One other issue I haven't fully got my head around is to what extent the relative 'size' of the tasks matters. For example, if you generate three non-empty tasks and no empty tasks (100% non-empty tasks) but one of those tasks is 100x the size of the other two, I don't think you'll get much benefit from parallelism because the first two threads will sit idle while the third churns. In that situation, increasing CALCTASKDIMS and accepting more empty tasks would likely improve efficiency. The new-ish CALCDIAGNOSTICS logging may help to investigate this further.


These are probably discussions for a beer rather than a blog comment.

Follow-up post could be on how / whether / to what extent FIXPARALLEL changes all this. Can you get that done by the end of the week? :-)

Cameron Lackpour said...

TimG,

Thank you for your kind words but they should be aimed solely at Peter. Okay, you can compliment me for my mysterious ability to trick people into working for me for free in the form of guest posts, but that's all.

As for the rest -- is there anything else you'd like Peter to suss out?

:)

As for the HGOAS approach, we've talked about this before: _knowing_ how something works is different than empirical testing which is different from rules of thumb which is different from "I heard it at a conference so it must be true", all in descending order of usefulness.

Many Essbase/Planning people trend towards the bad end of that spectrum.

And *that's* why the chapters you and Martin wrote for DEA II will be so important -- concepts, design, benchmarking -- these good practices are given their proper due.

Regards,

Cameron Lackpour

P.S. I'd like to think that all of DEA II works through a good practices lens but I think the above two chapters illustrate that the most.

GlennS said...

I very interesting post that shows what I knew empirically is in fact accurate. I applaud Peter for taking the time and energy to share this with us. The two tests I would like to see are 1. the same as TimG how FixParallel could be utilized to tweak performance. 2. How an Exalytics X3-4 compares to a X4-4 in parallel calculations. In testing the X3-4 we found after 12- 16 threads performance dedgradated. It is supposed to be fully scalable on the X4-4

Peter Nitschke said...

Hey Tim,

The size of the task is an interesting point - the testing I did adding in Actuals and future years suggested that the scalability of the parallel calculation is pretty linear. The actual periods are significantly more dense in a data sense (4-5 times maybe? difficult to say for sure). If it was 100x I think you'd definitely have to test it further to see, because I'm inclined to agree that it'll not be as efficient.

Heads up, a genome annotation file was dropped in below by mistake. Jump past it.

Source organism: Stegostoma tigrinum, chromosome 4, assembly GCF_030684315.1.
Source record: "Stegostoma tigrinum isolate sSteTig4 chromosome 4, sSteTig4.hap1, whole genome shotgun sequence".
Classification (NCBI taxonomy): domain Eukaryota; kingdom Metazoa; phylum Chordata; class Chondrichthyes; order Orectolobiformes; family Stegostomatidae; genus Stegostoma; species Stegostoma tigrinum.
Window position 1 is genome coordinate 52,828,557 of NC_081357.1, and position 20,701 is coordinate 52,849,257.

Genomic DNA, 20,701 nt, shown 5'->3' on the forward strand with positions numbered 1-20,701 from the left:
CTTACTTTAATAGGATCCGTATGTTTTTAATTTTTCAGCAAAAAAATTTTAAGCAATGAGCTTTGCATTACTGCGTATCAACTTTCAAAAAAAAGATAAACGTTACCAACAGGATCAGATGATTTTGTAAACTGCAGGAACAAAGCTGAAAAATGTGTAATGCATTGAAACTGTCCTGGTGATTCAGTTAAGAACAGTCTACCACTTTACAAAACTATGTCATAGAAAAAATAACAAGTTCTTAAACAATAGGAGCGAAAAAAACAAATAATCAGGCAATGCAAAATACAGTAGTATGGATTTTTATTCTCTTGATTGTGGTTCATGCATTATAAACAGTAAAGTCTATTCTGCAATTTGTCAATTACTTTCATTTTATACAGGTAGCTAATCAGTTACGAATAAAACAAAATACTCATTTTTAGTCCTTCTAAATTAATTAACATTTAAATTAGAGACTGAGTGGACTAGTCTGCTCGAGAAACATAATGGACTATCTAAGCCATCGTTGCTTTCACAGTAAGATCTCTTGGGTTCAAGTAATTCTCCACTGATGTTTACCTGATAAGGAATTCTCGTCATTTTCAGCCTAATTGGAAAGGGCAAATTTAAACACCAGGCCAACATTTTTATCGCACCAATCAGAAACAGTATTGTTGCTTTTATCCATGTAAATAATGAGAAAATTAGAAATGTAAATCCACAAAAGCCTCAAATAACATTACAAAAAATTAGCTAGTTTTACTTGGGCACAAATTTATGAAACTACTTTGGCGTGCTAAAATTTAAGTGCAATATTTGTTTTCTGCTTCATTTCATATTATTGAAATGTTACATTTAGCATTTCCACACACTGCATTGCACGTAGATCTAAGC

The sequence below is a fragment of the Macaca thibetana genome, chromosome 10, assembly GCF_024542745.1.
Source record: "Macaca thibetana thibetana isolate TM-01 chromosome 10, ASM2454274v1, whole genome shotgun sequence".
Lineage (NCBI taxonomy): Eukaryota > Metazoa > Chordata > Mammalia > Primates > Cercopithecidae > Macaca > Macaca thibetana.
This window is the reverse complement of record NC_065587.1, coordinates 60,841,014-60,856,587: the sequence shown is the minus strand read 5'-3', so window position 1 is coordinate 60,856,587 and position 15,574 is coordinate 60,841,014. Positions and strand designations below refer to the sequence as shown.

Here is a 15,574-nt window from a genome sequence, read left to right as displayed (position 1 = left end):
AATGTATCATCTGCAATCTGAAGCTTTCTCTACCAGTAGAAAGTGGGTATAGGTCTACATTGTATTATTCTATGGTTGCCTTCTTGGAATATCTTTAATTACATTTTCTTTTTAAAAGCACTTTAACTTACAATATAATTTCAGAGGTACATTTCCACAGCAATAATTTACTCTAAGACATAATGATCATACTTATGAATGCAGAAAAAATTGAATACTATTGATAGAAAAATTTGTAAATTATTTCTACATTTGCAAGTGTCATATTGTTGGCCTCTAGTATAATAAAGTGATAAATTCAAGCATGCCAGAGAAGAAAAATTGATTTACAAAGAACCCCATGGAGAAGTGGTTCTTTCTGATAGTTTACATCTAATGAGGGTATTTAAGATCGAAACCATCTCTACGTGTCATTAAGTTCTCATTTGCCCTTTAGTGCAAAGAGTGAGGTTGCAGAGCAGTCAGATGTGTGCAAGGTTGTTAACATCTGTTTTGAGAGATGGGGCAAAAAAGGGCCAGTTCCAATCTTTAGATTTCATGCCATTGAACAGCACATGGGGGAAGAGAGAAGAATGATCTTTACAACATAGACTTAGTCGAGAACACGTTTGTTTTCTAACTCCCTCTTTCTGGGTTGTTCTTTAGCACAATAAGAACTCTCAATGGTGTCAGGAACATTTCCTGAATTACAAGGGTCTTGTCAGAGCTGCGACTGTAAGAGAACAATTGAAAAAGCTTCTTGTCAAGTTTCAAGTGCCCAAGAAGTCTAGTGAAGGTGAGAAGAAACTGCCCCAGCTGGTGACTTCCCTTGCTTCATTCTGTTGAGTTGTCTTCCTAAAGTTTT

FIXPARALLEL is awesome though. Basically, you get to control your empty tasks to quite a detailed level. I'm seeing some major optimisations in allocation type calculations where you're fixing on only items that you want to calculate and which have data. You effectively force reduce the number of empty tasks through fix statements.

It was going to be next on my list (after partitioning, ODI, ASO optimisation and the plethora of other things that are already on it...)

Finally, CALCDIAGNOSTICS is very useful for identifying optimal calculations - unfortunately the format of it sucks pretty badly if you want to do a lot of testing. I've ended up scripting to dodgy batch parsing to grab those lines and break them up.

Peter Nitschke said...

Also - HGOAS?

TimG said...

Thanks for your comments, Peter. HGOAS = "Hourglass on a stick" :-)

John A. Booth said...

@GlennS, I believe the X4-4 being more scalable is more a function of 11.1.2.4 versus the hardware. Suggest you will see 11.1.2.4 on X3-4 improve scaling per the updated "Secret Sauce". The higher load scaling better is due to updates to the locking mechanisms used in software which should be supported across the whole Exalytics family.

Kind Regards,

John

GlennS said...

@John A. Booth, I agree scalability is a factor of the software, but since the X4-4 also has optimizations on the chip to shut off chips not in use and speed up those chips being used, there might be some additional bump because of that. testing the X3 vs the X4 would prove or disprove that at different levels of parallalism

Asad Ali said...

Great information, Test Data in Software Testing have high importance while doing data driven testing or generating databases.

Karen.zubetz@oracle.com said...

Hi guys. Love this stuff. Since 11.1.2.3.500 is mentioned as the latest release for the article, I suggest this: use FixParallel to change the task dims used for parallelism without having to change outline order. This is the main reason we implemented FixParallel. I find that with fixes on these lollipop dims at the bottom of the outline, it can cause a multiplied effect when it reaches the "large" task dimension. For example: one scenario, one version, one year etc. and then a large sparse dim you are fine for CalcParallel. It will make tasks from the large dim. But if you have two scenarios, one version, two years; then 4 tasks is generally too few and 4x that large spase dim is too many. FixParallel is the way to go when CP can't do it with your proven outline order. No reason to change the outline.